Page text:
After election in Belarus, Catholic leaders urge restraint, dialogue

After election in Belarus, Catholic leaders urge restraint, dialogue

People wait in line outside a polling station to cast their votes in the presidential election in Barauliany, Belarus, Aug. 9, 2020. (Credit: Vasily Fedosenko/Reuters via CNS.)

Catholic leaders urged dialogue and restraint in Belarus, amid violent street clashes following a contested Aug. 9 presidential election.

WARSAW, Poland — Catholic leaders urged dialogue and restraint in Belarus, amid violent street clashes following a contested Aug. 9 presidential election.

“The two sides clearly have to talk if this dangerous situation isn’t to deteriorate,” said Father Yuri Sanko, spokesman for the Belarusian bishops’ conference.

“Although it isn’t for us to specify what’s needed to defuse the tension, we’ll keep on appealing for every spoken word to be considered carefully to avoid making matters worse.”

The Minsk-based priest spoke to Catholic News Service Aug. 10, after two days of violence between protesters and security forces left thousands injured and arrested.

Internet connections with the Catholic Church’s four dioceses and bishops’ conference secretariat remained unavailable Aug. 11, in what the online monitor NetBlocks described as a “significant disruption.”

Sanko told CNS he had no information about harm to Catholics or damage to church property, adding that Archbishop Tadeusz Kondrusiewicz of Minsk-Mohilev had urged people to pray the rosary for peace.

“In reality, conditions are far from peaceful, and it’s hard to imagine the protests easing while the whole city center is closed off, preventing people from returning home,” Sanko said.

“It wasn’t our church’s task to make particular evaluations of the candidates and programs. We simply pointed out which key points should be taken into account as voters made their choices.”

The nation’s official election commission declared President Alexander Lukashenko the victor Aug. 9 with more than 80% of votes against his nearest rival, Svetlana Tikhanovskaya, a 37-year-old former teacher, who was said to have won 9.9%.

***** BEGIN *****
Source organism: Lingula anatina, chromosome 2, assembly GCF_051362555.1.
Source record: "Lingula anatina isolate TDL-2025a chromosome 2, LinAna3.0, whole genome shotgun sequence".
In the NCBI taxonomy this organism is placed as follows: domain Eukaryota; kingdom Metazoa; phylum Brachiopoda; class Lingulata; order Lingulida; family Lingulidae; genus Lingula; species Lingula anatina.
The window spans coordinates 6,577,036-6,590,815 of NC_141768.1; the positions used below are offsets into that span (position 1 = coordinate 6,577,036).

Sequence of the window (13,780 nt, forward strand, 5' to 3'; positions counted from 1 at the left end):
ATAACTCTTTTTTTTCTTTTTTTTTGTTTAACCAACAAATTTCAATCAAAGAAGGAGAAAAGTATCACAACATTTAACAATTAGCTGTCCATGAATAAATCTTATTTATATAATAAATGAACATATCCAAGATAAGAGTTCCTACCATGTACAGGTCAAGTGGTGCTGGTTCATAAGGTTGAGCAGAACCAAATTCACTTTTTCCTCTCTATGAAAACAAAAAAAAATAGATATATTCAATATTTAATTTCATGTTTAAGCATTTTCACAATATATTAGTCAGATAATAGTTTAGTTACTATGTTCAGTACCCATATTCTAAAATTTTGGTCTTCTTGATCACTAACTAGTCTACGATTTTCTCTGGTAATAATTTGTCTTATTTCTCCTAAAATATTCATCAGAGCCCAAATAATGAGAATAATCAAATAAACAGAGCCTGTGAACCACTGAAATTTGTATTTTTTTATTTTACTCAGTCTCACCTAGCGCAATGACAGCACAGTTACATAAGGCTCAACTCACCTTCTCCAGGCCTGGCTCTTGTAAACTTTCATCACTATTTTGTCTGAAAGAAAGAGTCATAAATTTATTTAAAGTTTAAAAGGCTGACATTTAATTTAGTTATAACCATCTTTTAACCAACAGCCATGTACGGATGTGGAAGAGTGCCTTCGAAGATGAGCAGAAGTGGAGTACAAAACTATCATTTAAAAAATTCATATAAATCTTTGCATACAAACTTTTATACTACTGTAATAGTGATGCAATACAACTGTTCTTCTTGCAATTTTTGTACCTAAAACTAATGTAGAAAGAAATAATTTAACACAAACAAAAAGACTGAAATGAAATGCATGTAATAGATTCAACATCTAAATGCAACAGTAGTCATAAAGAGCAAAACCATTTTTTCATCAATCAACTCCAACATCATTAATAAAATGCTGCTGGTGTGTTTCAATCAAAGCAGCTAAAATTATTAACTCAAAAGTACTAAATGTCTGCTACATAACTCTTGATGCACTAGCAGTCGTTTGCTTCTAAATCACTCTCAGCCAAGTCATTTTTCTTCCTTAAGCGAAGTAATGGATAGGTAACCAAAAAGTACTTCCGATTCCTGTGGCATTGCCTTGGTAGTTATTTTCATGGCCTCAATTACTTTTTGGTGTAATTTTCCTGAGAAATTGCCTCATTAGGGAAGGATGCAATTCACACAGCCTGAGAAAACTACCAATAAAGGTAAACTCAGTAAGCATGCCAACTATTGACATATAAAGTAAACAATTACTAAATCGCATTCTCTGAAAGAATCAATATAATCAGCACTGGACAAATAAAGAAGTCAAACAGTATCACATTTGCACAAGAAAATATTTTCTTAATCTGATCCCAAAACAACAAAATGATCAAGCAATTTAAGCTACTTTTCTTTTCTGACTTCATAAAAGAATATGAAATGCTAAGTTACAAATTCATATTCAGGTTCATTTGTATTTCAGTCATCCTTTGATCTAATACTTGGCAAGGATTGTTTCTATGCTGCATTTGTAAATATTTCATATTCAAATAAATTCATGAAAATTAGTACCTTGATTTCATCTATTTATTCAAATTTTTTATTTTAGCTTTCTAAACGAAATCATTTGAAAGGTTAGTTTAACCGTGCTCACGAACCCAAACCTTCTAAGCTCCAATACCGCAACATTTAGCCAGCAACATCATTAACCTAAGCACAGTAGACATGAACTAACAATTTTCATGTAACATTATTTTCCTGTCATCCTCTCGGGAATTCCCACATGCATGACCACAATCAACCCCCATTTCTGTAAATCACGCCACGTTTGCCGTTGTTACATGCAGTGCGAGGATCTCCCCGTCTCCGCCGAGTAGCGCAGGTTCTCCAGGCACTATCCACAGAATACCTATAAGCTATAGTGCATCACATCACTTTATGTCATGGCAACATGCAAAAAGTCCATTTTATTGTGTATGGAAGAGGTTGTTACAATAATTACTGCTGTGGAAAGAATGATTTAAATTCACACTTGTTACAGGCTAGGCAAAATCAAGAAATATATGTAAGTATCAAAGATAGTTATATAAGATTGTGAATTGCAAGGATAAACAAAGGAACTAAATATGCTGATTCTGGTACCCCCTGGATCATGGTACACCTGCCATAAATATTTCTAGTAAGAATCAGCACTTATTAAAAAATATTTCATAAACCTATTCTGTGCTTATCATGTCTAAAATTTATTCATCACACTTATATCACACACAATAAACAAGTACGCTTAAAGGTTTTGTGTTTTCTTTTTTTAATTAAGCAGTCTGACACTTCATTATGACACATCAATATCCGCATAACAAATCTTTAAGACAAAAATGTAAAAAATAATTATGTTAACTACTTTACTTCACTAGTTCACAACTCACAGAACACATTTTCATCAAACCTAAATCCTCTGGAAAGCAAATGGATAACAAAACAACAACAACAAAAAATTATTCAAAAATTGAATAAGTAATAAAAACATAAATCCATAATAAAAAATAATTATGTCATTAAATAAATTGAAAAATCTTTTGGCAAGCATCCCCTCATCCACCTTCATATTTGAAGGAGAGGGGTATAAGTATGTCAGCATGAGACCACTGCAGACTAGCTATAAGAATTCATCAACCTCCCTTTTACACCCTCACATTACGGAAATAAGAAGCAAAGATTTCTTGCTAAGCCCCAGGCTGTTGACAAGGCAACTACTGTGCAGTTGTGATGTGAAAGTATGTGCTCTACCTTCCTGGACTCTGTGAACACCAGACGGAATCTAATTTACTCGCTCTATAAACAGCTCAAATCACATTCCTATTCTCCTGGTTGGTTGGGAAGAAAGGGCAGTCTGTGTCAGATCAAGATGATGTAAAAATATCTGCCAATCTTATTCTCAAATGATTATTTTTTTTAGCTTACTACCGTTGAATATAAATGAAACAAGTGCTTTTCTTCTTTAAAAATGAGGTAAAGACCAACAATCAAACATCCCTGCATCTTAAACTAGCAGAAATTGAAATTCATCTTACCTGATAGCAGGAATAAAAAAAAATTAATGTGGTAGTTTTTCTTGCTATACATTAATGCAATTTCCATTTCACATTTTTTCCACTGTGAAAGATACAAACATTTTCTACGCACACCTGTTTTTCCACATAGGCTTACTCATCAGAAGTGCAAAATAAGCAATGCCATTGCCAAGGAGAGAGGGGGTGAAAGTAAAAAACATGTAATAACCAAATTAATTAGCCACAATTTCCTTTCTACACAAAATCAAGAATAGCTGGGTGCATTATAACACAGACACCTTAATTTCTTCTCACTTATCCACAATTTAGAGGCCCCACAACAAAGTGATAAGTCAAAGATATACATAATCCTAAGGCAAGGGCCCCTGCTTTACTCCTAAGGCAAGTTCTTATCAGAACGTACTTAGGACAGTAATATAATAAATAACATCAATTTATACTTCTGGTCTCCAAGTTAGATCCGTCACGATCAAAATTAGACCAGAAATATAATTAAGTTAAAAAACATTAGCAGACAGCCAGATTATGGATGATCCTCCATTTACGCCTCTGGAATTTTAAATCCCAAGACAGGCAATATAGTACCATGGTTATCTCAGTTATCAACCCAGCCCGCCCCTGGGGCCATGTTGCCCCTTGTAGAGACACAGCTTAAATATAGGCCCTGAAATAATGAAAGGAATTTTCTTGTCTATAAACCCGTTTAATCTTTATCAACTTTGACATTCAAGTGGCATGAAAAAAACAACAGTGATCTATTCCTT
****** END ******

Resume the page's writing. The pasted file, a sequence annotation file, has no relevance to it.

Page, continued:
However, the results of the ballot, from which international monitors were barred, were rejected by Tikhanovskaya’s supporters, sparking nationwide protests.

The independent Belsat TV, based in neighboring Poland, said armed police, backed by troops and tanks, had used tear gas, rubber bullets and stun grenades to disperse demonstrators Aug. 10 in the capital, Minsk.

The BBC reported that beatings and cries of help could be heard as protesters were arrested and thrown in police vans amid unprecedented violence by security forces.

Lithuania’s foreign minister, Linas Linkevicius, confirmed Aug. 11 Tikhanovskaya had taken refuge in his country after being detained for seven hours.

The Belarusian government confirmed a protester had died in clashes.

Preaching Aug. 9 at Rakov, Kondrusiewicz urged Catholics to recite the rosary “for a peaceful settlement of problems,” recalling a similar appeal had helped avoid civil war in the Philippines in the 1990s.

However, Radio Liberty reported lay Catholics had appealed Aug. 9 to the electoral commission for a “just and honest counting of votes” and launched an internet campaign titled “Falsification: A grave sin.”

Sanko described the lay Catholic appeal as a “private initiative by young people.”

“We can’t forbid this, since they are state citizens and have a right to explore the Church’s social teaching and make judgments for the benefit of fellow citizens,” the bishops’ conference spokesman said.

“For now, while the situation remains so unclear, we must pray for the peaceful development of our state and society, so we can ensure this crisis doesn’t open up into some wider conflict. But there are some very determined people on both sides, and we must hope things don’t deteriorate more drastically.”

Lukashenko, Europe’s longest-ruling head of state, was last elected in 2015 with 83.5 percent of the vote, amid claims of ballot-rigging.

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